I want to wish Steve Weinberger a wonderful year. It's been my pleasure to discuss projects, problems and pleasures with him this year, and you, too, will enjoy working with him.

         As my term comes to an end, let me express my appreciation for the honor and opportunity you have given me. I will treasure every smile, every hug, every gesture of friendship, every meal shared, every e-mail or letter, every service rendered, every gift, every memory, and even every challenge.


    Pegmatite 10/01, via Kiskigen Journal and
    Shop Notes and News 9/01

         Many Pieces of petrified wood, especially from the northwest, have a center that looks like wood, but with a layer of chalcedony or pumice between the center and the outside. This indicates that the tree was green when it was buried in hot ash. The water in the green wood evaporated, making the wood shrink. The outside was made into a cast by the heat, so the areas left between the wood and the cast were filled with chalcedony, making beautiful pieces of petrified wood.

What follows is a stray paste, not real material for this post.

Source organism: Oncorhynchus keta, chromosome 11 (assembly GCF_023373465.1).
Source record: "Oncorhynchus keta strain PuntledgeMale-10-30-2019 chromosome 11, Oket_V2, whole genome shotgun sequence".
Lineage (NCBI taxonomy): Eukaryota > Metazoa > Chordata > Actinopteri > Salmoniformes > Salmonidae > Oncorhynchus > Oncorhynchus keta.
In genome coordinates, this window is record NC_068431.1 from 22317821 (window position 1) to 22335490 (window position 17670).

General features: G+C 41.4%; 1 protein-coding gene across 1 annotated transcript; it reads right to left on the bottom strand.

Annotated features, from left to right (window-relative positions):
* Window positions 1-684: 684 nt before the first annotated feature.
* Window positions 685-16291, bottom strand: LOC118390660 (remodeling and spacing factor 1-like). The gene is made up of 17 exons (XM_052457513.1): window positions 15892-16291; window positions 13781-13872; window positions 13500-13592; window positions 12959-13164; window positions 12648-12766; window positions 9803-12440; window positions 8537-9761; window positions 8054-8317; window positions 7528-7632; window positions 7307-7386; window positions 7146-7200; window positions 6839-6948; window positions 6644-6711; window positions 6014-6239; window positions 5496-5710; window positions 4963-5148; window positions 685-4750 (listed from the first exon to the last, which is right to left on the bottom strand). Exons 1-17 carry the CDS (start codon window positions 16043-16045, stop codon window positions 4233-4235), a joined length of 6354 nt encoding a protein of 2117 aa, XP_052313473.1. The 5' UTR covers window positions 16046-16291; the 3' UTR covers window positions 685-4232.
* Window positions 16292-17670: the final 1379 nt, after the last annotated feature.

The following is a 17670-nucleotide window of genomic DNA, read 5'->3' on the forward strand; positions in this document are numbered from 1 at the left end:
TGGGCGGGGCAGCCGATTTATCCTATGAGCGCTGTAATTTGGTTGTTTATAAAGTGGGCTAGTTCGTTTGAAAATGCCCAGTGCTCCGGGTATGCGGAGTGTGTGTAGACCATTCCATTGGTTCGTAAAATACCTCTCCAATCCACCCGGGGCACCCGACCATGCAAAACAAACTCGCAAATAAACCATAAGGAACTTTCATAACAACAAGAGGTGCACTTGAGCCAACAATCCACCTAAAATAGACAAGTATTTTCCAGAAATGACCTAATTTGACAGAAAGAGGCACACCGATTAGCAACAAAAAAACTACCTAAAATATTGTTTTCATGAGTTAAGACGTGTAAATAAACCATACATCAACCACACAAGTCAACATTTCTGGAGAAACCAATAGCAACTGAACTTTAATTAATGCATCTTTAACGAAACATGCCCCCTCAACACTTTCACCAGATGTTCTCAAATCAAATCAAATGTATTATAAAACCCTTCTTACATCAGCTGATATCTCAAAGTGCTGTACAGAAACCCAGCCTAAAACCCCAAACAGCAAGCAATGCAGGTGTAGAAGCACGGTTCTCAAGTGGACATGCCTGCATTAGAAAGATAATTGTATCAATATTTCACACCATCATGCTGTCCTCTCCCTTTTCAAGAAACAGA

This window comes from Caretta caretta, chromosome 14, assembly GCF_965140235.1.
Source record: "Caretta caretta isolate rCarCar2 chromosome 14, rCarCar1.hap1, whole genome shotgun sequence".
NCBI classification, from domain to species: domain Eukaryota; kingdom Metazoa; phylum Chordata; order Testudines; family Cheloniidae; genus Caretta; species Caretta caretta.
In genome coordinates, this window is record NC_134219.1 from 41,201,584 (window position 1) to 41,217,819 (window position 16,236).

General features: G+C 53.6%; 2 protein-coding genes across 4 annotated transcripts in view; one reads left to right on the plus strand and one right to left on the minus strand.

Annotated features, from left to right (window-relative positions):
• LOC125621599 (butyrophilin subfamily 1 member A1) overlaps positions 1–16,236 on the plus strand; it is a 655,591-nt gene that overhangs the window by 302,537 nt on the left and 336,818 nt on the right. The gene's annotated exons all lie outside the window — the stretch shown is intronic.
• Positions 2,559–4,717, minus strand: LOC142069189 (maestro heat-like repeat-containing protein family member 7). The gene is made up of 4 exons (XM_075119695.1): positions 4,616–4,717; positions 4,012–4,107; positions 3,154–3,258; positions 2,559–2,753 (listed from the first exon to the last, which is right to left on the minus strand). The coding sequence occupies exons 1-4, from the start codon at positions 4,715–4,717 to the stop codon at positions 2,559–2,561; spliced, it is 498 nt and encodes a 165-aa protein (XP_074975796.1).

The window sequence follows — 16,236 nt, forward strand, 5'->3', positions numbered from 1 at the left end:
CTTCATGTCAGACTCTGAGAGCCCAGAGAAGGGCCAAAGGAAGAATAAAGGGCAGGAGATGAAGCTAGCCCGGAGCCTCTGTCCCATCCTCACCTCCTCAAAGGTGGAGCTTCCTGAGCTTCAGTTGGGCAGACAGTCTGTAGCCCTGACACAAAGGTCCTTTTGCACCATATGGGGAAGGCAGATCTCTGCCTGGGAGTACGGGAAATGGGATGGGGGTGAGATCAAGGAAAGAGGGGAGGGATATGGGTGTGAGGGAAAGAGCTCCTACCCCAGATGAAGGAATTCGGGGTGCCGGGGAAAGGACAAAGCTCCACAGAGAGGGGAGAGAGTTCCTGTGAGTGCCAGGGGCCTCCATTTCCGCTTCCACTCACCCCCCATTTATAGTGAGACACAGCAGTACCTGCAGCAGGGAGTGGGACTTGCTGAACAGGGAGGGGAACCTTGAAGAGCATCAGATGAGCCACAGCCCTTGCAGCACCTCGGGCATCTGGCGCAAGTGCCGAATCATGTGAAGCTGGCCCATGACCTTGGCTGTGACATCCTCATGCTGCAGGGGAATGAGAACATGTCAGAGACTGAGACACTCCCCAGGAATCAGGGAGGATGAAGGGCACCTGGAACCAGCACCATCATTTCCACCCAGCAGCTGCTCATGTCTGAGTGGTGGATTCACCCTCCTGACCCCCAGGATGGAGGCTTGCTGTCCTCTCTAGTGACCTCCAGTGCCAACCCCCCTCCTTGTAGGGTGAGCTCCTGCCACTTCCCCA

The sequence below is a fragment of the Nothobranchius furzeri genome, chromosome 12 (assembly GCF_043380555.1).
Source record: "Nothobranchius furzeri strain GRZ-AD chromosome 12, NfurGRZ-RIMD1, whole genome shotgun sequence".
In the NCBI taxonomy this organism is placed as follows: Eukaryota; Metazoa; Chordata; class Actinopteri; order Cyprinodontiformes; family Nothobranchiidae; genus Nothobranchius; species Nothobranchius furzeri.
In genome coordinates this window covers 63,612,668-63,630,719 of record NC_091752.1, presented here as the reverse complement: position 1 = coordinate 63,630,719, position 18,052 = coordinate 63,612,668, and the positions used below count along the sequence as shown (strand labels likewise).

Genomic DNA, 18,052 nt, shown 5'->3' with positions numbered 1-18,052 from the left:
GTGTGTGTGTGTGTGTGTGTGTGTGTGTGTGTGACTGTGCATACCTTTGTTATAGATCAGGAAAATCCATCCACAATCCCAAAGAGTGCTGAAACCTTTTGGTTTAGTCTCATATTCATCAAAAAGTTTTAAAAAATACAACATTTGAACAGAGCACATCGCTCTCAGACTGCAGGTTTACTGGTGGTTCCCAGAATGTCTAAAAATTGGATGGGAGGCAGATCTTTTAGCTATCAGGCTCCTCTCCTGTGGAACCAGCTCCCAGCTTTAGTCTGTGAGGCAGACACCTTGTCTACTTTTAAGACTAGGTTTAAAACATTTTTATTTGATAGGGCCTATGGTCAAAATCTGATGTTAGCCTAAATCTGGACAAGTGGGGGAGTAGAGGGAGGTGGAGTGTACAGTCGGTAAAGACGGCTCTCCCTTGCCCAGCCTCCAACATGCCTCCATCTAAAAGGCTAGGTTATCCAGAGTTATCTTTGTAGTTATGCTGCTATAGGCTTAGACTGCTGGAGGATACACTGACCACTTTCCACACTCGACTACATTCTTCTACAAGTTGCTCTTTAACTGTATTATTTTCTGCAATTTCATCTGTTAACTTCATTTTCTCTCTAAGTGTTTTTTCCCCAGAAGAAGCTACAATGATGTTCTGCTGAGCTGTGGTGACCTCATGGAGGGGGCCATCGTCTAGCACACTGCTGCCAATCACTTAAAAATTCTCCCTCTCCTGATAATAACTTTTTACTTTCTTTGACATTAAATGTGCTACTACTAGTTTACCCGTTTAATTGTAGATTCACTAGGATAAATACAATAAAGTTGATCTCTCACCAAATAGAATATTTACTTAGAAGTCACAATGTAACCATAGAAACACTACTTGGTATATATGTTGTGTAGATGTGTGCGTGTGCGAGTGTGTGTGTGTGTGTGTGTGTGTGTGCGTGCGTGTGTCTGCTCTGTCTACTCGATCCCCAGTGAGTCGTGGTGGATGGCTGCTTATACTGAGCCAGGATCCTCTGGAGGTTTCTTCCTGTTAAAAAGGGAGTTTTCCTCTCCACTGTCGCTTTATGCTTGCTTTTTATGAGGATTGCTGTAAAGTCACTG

By Steve Weinberger, AFMS President-elect
      The following is an excerpt from Steve Weinberger's article in the October 2001 AFMS Newsletter. His remarks seem pertinent to our situation, as expressed in President Bob Stultz's message this month:

        I have noticed that some federations are having difficulties in receiving bids for their annual conventions and shows. True, it is impressive to attend a convention where the local club has gone all out in their preparations. The two which we attended this summer (the Arlington, Texas AFMS show and the Syracuse EFMLS show) are prime examples of this. Every detail was thought out and every effort was made to insure that delegates and the public were made to feel welcome.